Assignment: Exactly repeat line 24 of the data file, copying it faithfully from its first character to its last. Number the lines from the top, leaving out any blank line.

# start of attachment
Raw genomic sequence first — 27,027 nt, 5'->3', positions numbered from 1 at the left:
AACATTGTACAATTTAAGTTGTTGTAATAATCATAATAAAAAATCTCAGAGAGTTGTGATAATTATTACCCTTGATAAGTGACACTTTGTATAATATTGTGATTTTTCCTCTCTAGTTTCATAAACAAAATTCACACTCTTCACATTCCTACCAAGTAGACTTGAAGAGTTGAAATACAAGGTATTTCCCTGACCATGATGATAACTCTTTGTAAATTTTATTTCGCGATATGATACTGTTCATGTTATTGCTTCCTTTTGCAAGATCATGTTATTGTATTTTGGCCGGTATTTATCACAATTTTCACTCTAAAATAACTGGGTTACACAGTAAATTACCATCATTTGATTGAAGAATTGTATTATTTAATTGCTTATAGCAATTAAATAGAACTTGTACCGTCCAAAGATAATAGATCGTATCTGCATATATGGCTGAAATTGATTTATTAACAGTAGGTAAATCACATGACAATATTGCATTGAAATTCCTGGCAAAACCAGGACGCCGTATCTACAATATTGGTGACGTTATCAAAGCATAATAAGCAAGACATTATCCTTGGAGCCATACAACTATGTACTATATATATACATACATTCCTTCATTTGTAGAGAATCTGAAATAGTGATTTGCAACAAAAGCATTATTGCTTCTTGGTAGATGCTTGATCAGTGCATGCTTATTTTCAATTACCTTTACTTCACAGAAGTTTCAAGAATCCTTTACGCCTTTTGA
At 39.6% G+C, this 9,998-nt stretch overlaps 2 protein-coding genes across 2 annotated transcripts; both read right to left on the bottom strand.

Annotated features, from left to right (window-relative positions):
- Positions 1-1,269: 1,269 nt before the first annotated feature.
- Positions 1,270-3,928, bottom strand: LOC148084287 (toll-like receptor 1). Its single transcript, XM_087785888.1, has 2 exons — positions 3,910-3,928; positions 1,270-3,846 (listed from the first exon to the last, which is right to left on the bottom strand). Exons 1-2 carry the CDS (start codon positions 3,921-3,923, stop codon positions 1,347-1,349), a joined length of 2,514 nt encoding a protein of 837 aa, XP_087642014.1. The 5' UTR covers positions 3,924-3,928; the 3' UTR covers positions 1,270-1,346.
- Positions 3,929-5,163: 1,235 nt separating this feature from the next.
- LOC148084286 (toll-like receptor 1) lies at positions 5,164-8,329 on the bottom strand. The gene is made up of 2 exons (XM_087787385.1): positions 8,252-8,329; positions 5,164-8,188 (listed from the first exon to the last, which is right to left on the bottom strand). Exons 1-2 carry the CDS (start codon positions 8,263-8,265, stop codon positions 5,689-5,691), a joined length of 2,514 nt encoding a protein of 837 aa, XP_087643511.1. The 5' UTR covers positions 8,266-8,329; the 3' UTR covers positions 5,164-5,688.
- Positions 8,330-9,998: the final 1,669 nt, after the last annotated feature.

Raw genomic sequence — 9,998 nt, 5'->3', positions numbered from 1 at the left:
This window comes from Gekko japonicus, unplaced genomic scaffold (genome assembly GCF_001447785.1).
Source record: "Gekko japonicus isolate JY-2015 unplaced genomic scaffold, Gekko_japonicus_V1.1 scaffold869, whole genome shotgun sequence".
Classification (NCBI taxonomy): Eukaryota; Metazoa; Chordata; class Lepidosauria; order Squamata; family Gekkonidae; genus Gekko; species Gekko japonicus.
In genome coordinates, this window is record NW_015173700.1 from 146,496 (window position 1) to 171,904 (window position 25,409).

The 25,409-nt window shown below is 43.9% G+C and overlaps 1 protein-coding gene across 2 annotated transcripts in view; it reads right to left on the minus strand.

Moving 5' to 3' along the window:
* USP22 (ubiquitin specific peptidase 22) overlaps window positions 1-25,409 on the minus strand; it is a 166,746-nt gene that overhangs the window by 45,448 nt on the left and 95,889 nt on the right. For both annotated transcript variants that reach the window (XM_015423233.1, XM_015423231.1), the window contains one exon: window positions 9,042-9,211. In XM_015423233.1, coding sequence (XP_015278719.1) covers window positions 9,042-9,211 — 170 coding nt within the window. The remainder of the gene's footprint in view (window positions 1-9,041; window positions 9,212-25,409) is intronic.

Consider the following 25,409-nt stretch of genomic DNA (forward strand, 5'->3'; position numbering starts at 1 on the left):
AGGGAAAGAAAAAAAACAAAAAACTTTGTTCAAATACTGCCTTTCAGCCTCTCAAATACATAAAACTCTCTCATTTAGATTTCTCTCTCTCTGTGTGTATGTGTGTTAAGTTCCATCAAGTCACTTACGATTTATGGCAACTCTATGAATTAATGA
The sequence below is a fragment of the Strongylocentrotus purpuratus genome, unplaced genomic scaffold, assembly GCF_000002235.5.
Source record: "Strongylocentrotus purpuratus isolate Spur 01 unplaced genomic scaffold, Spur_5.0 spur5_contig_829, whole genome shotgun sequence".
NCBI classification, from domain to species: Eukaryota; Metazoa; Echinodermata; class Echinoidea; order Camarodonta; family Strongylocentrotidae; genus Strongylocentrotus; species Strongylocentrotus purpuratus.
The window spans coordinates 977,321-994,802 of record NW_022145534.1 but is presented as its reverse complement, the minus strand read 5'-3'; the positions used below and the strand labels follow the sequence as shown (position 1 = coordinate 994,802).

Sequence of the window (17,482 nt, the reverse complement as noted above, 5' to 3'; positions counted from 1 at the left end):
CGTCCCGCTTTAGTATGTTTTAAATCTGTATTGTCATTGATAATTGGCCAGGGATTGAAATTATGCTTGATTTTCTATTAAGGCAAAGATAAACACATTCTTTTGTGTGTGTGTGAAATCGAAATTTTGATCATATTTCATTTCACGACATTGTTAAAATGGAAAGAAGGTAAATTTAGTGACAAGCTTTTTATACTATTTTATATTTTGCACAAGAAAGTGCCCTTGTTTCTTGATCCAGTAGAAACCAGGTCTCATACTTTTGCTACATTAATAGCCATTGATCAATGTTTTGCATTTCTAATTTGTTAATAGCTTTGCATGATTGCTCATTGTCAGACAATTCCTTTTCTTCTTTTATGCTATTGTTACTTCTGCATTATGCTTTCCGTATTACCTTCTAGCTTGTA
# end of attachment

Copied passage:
Sequence of the window (17,482 nt, the reverse complement as noted above, 5' to 3'; positions counted from 1 at the left end):